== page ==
"China has a huge number of factories that will need robots, but currently the density of robot use is about a third of the world's average, so we see great potential here," says Daisy Qi, product group head at ABB Engineering (Shanghai) Ltd.

Song Xiaogang, executive vice-president of the China Machinery Industry Federation, says the continuous rise in labor costs in recent years has been the main driver for the booming robotics market.

"China's demographic dividend has been diminishing over the past few years. Labor costs have increased 15-20 percent every year," he says. "This has had a massive impact on labor-intensive companies in traditional sectors, whose products are already delivering low profit margins."

Experts suggest the younger generation of Chinese industrial workers born in the 1980s and '90s are also more choosy, not only about the work they do but also about their working conditions.

Many even refuse to work in what could be considered traditional manufacturing industries, regardless of salary.

National Bureau of Statistics figures show an aging population is adding to the industrial tension. In 2012, China's working population was 937 million, 3.45 million less than in 2011, and last year, the number fell further to 920 million, accounting for about 67.6 percent of the entire population.

"The working population will continue to fall, so using robots has become an important tool to help companies maintain or improve their productivity," says Song, adding that robots are also better at doing repetitive, tedious and dangerous work.

The three-day Shanghai robot show last month attracted 216 companies from more than 18 countries and regions, as well as 38,572 visitors, a jump from last year's 27,371, showing the increased use of robots is capturing the public's imagination, too.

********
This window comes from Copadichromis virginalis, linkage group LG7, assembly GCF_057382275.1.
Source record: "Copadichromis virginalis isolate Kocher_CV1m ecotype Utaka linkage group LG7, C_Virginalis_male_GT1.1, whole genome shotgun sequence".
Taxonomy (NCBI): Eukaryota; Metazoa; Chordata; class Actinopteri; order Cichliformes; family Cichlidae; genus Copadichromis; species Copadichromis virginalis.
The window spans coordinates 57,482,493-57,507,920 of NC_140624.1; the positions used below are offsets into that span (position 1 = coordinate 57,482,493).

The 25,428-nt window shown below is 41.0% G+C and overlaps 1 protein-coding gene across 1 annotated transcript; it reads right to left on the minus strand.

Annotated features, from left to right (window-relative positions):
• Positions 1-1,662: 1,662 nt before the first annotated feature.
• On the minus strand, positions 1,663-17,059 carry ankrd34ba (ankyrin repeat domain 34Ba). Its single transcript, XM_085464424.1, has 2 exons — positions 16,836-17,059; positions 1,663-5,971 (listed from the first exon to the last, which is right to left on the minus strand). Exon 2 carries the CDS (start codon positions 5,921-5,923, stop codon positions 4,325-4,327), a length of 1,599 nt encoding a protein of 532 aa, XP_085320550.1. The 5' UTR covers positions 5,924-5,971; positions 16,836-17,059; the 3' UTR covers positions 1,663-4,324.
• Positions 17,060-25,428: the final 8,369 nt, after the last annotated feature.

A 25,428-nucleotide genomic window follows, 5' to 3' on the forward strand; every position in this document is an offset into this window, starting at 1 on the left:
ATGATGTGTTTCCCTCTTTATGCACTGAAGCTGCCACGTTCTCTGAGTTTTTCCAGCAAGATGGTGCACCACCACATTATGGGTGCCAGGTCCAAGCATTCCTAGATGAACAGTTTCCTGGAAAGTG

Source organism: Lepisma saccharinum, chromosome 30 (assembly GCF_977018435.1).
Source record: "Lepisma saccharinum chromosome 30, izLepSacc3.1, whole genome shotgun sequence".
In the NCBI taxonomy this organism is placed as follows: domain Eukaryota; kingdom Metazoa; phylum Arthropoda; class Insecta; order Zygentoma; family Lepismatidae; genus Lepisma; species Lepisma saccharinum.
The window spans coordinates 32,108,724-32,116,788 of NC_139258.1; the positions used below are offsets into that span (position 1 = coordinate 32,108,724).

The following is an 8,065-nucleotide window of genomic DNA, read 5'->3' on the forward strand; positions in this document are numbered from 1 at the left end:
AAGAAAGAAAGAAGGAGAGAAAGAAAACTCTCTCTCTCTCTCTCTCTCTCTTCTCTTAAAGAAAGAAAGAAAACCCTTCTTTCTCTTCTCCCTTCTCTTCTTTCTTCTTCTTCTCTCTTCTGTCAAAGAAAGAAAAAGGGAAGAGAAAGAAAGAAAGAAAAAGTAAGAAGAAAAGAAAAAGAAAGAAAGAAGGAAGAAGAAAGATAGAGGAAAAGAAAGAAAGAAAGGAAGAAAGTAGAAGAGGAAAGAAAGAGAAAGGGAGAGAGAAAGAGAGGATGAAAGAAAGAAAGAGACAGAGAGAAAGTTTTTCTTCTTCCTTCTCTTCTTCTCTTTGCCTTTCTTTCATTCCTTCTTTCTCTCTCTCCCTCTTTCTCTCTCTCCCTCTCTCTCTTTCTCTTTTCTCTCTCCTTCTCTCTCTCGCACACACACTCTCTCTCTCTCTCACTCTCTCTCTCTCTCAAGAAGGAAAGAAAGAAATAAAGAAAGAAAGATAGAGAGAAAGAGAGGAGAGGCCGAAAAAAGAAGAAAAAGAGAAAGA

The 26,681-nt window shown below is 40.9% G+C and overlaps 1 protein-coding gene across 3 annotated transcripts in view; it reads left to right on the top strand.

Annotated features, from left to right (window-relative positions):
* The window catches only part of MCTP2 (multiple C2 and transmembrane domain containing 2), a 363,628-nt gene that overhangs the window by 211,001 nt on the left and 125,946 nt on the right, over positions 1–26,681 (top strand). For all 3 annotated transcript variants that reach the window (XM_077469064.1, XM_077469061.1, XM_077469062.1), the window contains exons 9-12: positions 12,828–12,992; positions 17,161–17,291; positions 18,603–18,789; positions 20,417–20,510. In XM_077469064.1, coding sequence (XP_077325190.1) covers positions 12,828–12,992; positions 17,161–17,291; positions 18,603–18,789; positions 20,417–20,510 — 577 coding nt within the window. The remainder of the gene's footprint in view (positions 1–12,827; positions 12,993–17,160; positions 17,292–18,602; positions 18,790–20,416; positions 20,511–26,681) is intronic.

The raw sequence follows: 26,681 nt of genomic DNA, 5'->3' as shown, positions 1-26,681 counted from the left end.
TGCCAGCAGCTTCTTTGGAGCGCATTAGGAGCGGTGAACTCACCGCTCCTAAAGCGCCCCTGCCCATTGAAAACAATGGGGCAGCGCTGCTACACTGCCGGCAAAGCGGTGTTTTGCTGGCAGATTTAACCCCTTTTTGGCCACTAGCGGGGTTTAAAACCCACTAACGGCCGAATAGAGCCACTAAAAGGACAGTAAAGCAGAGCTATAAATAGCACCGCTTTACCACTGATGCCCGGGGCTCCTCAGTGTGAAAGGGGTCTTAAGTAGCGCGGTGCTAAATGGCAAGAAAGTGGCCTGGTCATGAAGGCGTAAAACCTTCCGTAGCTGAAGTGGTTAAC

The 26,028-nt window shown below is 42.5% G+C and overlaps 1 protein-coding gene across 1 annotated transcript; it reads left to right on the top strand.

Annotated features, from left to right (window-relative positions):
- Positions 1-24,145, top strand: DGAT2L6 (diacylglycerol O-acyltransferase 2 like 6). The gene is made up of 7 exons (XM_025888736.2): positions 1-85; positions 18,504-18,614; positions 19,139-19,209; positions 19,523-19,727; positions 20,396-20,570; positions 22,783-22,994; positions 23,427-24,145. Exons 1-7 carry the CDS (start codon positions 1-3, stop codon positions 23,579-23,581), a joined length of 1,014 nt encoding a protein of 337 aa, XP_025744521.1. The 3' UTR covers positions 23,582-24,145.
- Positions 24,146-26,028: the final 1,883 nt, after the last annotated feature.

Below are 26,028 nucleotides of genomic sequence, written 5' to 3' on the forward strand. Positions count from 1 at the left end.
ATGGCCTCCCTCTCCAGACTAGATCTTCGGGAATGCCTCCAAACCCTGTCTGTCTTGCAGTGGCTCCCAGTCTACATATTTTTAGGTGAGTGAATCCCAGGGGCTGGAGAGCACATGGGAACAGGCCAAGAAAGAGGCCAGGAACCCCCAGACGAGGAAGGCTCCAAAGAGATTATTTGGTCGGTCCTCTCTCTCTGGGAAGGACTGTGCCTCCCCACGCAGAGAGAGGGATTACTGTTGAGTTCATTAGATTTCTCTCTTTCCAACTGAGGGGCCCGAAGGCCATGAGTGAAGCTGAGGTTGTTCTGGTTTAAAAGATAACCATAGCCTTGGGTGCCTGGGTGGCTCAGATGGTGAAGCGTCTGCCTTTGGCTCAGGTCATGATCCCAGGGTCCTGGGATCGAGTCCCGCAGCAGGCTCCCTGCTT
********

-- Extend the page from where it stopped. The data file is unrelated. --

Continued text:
Shen Hongwen, deputy general manager of Yuzhou Yilan Copper and Aluminum Industry Co Ltd of Henan province, says his company plans to invest millions in robots this year.

"A worker's wage is about 3,000 yuan ($480) to 4,000 yuan a month, and is increasing.

"A robot that costs about 200,000 yuan is equally capable of doing the work of five workers, and that cost can be recovered in just one or two years."

As industrial China continues to transform and upgrade in search of better margins, the demand for robots is expected to rise, particularly in the country's manufacturing heartlands.

Traditional labor-intensive industries have been encouraged to diversify, or at the least operate in a more sustainable, environmentally friendly way.

"Industrial transformation means higher dependence on automation and precision, and the robot is the perfect tool for that," Song says. "The Chinese manufacturing sector has huge scale and diversity, much of which needs upgrading. That's why the market is growing so quickly."

Foxconn, the major supplier of components to Apple Inc in China, has vowed to use more robots in its manufacturing operations across the country, to replace dangerous, boring and repetitive work.

The company is building a research and manufacturing hub in Guiyang, the capital of Guizhou.